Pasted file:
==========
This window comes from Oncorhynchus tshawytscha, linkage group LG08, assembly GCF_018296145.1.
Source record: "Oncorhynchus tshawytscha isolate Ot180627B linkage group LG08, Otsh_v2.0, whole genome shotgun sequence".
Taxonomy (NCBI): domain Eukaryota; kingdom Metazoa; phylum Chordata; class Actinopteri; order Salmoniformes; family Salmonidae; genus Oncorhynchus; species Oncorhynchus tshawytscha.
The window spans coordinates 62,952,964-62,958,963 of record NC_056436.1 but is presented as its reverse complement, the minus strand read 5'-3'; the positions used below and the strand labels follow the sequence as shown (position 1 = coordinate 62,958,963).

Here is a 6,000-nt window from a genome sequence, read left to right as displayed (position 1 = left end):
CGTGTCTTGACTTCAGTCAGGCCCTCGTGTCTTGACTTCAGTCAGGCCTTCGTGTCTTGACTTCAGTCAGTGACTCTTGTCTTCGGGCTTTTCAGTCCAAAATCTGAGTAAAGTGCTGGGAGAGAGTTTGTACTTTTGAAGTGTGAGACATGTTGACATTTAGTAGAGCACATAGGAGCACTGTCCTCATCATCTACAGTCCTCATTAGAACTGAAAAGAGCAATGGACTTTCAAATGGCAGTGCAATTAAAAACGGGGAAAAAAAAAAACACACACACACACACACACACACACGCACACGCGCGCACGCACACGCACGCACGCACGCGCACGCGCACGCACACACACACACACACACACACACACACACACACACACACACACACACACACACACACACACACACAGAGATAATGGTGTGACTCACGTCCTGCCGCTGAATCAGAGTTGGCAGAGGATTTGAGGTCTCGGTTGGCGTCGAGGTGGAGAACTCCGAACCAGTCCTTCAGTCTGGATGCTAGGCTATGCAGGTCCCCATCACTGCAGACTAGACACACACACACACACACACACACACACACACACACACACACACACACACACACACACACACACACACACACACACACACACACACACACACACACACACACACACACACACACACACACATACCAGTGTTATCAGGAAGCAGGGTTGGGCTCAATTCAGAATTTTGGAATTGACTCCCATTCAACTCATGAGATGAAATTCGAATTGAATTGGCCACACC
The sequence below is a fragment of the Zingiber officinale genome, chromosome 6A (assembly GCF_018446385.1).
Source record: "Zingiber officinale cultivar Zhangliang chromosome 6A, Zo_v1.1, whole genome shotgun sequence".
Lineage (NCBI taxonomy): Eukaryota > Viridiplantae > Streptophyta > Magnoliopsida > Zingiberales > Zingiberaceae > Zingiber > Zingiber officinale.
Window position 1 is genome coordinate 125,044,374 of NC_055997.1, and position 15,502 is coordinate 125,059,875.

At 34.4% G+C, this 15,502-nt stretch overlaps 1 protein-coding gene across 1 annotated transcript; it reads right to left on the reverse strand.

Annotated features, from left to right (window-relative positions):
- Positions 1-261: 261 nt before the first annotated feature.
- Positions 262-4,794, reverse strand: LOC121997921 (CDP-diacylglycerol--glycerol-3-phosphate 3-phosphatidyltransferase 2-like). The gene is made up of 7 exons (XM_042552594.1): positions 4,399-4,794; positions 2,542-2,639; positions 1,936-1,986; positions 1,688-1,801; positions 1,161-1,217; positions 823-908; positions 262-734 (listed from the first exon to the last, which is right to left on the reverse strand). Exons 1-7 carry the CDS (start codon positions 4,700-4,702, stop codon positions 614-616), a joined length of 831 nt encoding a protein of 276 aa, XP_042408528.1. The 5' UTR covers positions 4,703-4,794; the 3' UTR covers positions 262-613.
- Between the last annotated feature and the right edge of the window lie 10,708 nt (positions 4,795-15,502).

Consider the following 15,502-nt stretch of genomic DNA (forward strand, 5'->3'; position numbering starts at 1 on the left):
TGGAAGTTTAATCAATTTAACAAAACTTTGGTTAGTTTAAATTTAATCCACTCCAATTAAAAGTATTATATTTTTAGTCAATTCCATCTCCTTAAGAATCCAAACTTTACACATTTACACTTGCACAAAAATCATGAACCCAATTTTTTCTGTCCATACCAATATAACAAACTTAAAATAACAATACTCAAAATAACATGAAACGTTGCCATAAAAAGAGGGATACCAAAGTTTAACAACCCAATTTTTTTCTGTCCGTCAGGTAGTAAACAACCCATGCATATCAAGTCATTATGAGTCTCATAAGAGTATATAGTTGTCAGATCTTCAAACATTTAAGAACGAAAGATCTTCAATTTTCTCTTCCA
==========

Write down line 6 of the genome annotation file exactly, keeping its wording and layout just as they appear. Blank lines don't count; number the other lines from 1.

CGTGTCTTGACTTCAGTCAGGCCCTCGTGTCTTGACTTCAGTCAGGCCTTCGTGTCTTGACTTCAGTCAGTGACTCTTGTCTTCGGGCTTTTCAGTCCAAAATCTGAGTAAAGTGCTGGGAGAGAGTTTGTACTTTTGAAGTGTGAGACATGTTGACATTTAGTAGAGCACATAGGAGCACTGTCCTCATCATCTACAGTCCTCATTAGAACTGAAAAGAGCAATGGACTTTCAAATGGCAGTGCAATTAAAAACGGGGAAAAAAAAAAACACACACACACACACACACACACACGCACACGCGCGCACGCACACGCACGCACGCACGCGCACGCGCACGCACACACACACACACACACACACACACACACACACACACACACACACACACACACACACACACACACAGAGATAATGGTGTGACTCACGTCCTGCCGCTGAATCAGAGTTGGCAGAGGATTTGAGGTCTCGGTTGGCGTCGAGGTGGAGAACTCCGAACCAGTCCTTCAGTCTGGATGCTAGGCTATGCAGGTCCCCATCACTGCAGACTAGACACACACACACACACACACACACACACACACACACACACACACACACACACACACACACACACACACACACACACACACACACACACACACACACACACACACACACACACACACACACATACCAGTGTTATCAGGAAGCAGGGTTGGGCTCAATTCAGAATTTTGGAATTGACTCCCATTCAACTCATGAGATGAAATTCGAATTGAATTGGCCACACC